The new Hiptop!


A car with feelings

Automobiles have a strange relationship to human emotion. Much like the Internet, a car gives its driver a sense of pseudoanomity and isolation, coupled with a sudden sense of enhanced abilities. That produces the same sort of id-release and overblown emotions that one typically sees in discussion boards and email. I’d argue that dense traffic behaves kind of like a flame war.

Yet while cars stir the emotions, they don’t allow us many ways to communicate them. This is particularly weird when you consider that highways are insanely dangerous places that could really benefit from greater communication between each hurtling 2-ton vehicle. But cars only give us very few ways of explaining our intent or feelings to other drivers. We can blast the horn (annoying), use the body English of the car itself (incredibly dangerous), flick our turn signals (accurate but useless for communicating anything other than “I’m turning”), or wave frantically to other drivers (simply cryptic).

This is why I was intrigued to open the New York Times today and find a story about some Toyota designers who have patented a system that would give a car “expressions” like a human. The system would instal lighting on the hood, as well as “eyebrow” accents over the headlights; it would also control the antenna and window wipers to communicate emotion. The result, as the Times reports, is an interesting array of ways to “talk” to other drivers or pedestrians:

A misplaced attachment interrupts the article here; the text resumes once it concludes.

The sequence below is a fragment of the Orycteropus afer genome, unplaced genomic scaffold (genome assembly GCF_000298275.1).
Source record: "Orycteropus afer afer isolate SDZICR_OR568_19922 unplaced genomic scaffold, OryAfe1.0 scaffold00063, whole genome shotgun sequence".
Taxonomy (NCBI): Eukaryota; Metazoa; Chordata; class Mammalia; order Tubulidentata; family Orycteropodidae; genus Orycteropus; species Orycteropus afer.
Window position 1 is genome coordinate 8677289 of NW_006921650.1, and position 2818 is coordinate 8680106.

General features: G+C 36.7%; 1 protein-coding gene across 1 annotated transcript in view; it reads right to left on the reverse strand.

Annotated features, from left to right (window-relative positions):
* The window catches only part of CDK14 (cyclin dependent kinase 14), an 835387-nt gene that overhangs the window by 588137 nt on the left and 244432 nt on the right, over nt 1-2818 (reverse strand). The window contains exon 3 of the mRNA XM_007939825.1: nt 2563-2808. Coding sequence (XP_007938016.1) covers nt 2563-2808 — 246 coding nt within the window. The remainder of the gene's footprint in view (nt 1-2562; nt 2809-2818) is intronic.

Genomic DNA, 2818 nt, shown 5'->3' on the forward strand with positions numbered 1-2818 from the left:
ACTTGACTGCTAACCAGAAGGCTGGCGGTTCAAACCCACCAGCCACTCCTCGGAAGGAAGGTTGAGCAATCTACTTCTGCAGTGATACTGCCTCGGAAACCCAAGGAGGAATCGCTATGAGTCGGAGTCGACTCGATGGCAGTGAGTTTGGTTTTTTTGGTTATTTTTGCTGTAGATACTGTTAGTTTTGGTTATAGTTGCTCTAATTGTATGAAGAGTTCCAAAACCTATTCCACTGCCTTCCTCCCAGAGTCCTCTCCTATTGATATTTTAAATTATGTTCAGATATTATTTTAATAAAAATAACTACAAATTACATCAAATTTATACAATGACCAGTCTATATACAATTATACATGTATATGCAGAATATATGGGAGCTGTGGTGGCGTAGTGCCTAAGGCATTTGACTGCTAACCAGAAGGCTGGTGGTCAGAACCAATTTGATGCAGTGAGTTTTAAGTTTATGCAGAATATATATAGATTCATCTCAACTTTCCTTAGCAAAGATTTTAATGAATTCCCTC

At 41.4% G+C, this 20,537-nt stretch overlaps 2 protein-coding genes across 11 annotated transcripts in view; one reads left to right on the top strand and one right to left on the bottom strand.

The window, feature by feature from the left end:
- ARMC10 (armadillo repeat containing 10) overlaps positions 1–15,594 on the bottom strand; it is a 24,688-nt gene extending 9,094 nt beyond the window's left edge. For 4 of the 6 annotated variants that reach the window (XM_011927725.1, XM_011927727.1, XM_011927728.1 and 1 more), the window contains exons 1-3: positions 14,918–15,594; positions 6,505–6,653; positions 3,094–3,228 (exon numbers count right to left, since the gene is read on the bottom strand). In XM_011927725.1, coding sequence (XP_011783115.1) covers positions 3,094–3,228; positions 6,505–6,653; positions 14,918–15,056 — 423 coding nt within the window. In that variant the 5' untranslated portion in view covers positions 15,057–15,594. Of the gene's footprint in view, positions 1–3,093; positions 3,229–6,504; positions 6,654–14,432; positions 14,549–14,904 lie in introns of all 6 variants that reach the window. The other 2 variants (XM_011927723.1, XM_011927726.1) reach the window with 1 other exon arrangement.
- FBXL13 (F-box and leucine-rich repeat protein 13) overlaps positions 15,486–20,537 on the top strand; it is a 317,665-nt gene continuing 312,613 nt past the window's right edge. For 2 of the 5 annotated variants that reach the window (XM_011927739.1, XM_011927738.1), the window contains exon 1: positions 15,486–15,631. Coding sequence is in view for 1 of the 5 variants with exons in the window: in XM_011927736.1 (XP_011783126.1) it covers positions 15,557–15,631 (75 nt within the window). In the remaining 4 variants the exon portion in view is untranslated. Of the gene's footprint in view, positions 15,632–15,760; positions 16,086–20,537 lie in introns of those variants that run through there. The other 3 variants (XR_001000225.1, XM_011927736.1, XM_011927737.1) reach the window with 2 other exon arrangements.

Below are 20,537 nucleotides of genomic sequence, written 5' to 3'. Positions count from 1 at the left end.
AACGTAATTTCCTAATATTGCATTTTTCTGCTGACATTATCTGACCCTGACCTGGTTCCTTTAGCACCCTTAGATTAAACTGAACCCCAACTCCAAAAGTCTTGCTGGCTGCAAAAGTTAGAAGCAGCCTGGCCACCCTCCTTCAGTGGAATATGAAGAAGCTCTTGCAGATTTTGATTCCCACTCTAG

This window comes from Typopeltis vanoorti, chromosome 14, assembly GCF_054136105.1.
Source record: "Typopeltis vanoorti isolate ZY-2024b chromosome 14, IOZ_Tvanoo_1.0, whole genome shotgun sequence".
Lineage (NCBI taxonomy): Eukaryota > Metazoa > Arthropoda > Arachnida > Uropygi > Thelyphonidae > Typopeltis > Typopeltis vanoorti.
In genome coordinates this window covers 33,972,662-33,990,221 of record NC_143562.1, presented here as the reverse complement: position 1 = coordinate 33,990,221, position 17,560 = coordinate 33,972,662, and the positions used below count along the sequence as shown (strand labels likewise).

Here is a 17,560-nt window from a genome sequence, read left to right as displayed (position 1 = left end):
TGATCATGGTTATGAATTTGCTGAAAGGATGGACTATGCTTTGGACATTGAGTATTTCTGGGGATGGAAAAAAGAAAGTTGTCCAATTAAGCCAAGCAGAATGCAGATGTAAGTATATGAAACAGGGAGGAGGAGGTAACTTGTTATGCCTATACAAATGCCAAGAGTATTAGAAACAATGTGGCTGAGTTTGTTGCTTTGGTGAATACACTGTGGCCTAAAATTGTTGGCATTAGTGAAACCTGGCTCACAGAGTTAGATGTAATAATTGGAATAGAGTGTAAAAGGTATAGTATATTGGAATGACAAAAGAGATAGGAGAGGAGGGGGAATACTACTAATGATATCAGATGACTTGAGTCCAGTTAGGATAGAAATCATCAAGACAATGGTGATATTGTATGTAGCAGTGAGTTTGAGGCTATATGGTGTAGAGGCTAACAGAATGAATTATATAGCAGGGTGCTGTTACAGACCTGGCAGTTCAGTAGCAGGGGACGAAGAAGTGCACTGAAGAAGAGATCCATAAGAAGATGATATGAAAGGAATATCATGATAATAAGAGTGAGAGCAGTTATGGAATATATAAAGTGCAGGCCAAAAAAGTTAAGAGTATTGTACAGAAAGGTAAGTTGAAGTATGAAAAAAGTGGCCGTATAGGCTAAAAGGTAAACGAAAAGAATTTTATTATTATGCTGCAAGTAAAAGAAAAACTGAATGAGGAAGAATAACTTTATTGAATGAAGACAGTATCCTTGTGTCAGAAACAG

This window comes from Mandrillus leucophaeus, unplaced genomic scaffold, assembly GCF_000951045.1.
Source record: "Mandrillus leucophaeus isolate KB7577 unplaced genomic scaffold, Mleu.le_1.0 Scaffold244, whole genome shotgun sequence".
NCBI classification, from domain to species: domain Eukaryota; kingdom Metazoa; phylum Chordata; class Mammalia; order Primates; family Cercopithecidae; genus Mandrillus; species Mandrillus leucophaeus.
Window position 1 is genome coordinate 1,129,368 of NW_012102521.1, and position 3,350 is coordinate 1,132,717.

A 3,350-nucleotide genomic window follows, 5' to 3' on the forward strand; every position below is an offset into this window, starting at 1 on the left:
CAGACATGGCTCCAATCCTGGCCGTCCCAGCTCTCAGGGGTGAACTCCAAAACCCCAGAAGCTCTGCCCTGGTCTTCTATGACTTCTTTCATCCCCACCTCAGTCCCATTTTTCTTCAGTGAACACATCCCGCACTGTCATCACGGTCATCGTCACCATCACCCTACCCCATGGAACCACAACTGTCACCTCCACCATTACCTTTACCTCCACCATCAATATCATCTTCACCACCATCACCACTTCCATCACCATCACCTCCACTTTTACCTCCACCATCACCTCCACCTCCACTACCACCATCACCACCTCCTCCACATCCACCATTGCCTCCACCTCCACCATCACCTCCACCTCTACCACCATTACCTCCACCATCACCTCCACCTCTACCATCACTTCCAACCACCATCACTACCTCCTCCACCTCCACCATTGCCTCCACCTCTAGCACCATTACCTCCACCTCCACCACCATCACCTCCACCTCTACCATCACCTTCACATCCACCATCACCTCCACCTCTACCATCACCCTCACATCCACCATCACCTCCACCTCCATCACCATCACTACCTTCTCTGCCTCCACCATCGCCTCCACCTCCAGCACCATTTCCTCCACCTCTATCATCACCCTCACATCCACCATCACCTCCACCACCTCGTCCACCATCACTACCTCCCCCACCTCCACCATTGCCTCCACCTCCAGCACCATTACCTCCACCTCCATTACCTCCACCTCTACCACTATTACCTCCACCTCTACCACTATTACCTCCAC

For anger, the hood lighting color glows red while the eyebrow lights up and the headlights, antenna and height are in standard position.

But if the driver is joyful, the car may “wink” to let another car go first by changing the hood lighting and the eyebrow to orange, shading the headlight so it appears half-closed and causing the antenna to vibrate from left to right as if it were wagging.

The chart also indicates that a car with mechanical trouble might “cry” by displaying dark blue hood lighting, a shaded headlight, a lit eyebrow and a blinking “tear” light.

And if the “sudden appearance of a vehicle or pedestrian causes sudden braking,” the car will express surprise by having its hood lights turn orange, its eyebrows light up red, the headlights shaded and the vehicle height lowered in the rear.

The question is whether these “emotions” would be too cacophonous. Could we really figure out what the cars were saying to us?

Similarly, I once had an idea for a simpler, stripped-down improvement upon brake lights. The problem with brake lights is that they don’t communicate very well how hard or how suddenly the driver is applying the brakes. Sure, you can visually see whether the car ahead of you is rapidly slowing down — except in low visibility, when it’s often hard to judge the speed of a vehicle ahead of you. Some brake lights go on more “intensely” when they’re applied hard, but intensity can also be tricky to judge from a distance. So why not re-engineer brake lights to give a bit more information? Put a set of three brake lights on each side of the car, and have them light up in combinations that indicate how rapidly the driver is braking: One light when the brakes are being applied gently, two lights when they’re being applied more firmly, and all three when the driver is really slamming them hard.

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I'm Clive Thompson, the author of Smarter Than You Think: How Technology is Changing Our Minds for the Better (Penguin Press). You can order the book now at Amazon, Barnes and Noble, Powells, Indiebound, or through your local bookstore! I'm also a contributing writer for the New York Times Magazine and a columnist for Wired magazine. Email is here or ping me via the antiquated form of AOL IM (pomeranian99).

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